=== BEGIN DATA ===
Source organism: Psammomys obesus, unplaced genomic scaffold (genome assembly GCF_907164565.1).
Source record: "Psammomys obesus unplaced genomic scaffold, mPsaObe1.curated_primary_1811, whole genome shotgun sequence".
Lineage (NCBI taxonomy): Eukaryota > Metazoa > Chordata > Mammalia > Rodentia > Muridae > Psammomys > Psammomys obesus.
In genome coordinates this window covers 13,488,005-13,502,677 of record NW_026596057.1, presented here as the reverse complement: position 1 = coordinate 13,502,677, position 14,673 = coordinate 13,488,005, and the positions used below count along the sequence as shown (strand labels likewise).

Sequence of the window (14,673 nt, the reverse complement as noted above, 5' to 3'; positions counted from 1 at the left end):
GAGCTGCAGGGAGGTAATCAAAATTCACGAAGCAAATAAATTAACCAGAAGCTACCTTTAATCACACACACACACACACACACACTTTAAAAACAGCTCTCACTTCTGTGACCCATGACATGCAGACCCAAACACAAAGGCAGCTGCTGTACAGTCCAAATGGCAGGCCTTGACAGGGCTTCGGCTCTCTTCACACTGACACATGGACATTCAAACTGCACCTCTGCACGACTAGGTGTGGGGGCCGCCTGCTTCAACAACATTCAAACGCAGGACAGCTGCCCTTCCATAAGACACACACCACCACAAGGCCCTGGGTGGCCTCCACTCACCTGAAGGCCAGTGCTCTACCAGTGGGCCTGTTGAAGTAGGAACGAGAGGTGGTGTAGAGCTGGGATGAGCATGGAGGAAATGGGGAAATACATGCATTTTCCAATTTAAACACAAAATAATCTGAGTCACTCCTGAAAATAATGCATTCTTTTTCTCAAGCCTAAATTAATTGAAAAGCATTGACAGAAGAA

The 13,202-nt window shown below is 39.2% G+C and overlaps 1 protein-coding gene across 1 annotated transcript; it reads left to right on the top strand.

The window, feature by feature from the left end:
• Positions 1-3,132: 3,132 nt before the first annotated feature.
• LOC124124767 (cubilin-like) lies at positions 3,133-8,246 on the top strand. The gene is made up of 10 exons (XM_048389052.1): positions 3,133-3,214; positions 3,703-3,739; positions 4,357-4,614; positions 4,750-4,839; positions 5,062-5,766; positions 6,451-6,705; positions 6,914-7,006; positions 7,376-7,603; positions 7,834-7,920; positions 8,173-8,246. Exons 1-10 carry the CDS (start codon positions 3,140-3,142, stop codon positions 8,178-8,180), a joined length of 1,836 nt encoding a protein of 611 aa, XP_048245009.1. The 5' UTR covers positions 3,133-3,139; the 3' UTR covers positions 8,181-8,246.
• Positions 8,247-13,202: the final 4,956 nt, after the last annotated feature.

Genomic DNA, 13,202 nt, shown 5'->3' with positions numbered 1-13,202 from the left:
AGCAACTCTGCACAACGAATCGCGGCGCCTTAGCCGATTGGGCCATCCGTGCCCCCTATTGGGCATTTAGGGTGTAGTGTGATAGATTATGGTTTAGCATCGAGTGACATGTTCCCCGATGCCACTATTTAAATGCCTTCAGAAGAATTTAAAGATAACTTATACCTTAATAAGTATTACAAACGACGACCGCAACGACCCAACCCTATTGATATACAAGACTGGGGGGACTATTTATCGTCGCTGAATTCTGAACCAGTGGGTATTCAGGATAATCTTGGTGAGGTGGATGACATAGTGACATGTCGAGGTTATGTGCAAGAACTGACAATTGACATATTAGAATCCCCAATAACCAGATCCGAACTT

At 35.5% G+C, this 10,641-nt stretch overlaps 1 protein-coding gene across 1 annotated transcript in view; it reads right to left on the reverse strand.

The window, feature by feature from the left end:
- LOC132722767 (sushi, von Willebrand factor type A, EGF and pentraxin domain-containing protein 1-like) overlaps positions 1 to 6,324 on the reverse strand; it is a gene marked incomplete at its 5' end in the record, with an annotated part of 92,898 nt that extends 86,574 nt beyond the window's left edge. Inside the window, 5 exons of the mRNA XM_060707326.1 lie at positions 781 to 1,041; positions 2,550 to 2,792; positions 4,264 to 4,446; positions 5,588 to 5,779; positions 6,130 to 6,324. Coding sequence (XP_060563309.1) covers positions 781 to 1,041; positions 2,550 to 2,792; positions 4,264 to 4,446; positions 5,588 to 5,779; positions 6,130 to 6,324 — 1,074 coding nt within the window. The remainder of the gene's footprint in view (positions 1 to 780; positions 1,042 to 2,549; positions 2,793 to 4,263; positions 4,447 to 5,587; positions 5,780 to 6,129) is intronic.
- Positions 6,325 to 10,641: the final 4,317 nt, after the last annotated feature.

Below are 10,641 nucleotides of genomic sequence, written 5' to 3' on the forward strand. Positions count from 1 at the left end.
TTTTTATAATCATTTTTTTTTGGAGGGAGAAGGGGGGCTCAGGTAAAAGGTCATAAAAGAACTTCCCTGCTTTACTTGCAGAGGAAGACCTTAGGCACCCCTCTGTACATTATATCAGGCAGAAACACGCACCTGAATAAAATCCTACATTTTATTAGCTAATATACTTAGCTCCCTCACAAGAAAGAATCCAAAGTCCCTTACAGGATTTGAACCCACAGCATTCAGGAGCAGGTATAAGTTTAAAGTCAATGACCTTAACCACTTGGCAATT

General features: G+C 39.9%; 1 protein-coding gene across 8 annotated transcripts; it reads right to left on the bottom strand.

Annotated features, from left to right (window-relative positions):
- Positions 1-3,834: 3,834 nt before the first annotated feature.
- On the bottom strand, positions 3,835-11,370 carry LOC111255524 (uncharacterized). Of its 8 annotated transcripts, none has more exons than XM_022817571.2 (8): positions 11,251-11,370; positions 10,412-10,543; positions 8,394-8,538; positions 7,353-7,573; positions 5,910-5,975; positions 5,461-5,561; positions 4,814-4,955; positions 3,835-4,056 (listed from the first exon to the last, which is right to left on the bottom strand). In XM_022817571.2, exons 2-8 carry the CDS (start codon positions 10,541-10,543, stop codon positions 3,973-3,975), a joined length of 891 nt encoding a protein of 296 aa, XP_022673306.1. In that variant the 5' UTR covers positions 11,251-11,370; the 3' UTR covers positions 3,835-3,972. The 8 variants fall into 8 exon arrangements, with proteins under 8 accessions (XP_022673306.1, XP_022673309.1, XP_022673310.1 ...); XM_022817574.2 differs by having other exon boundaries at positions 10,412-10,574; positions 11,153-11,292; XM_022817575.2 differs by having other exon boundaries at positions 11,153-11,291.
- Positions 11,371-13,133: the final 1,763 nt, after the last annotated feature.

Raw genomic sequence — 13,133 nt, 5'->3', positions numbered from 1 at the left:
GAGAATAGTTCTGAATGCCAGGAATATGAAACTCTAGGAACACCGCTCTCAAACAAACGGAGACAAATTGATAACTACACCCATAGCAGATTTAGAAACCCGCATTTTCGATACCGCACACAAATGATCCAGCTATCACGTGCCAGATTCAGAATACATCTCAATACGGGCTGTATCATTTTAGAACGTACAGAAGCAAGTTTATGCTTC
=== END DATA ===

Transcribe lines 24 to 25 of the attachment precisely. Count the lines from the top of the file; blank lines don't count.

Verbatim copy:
- Positions 11,371-13,133: the final 1,763 nt, after the last annotated feature.

Raw genomic sequence — 13,133 nt, 5'->3', positions numbered from 1 at the left: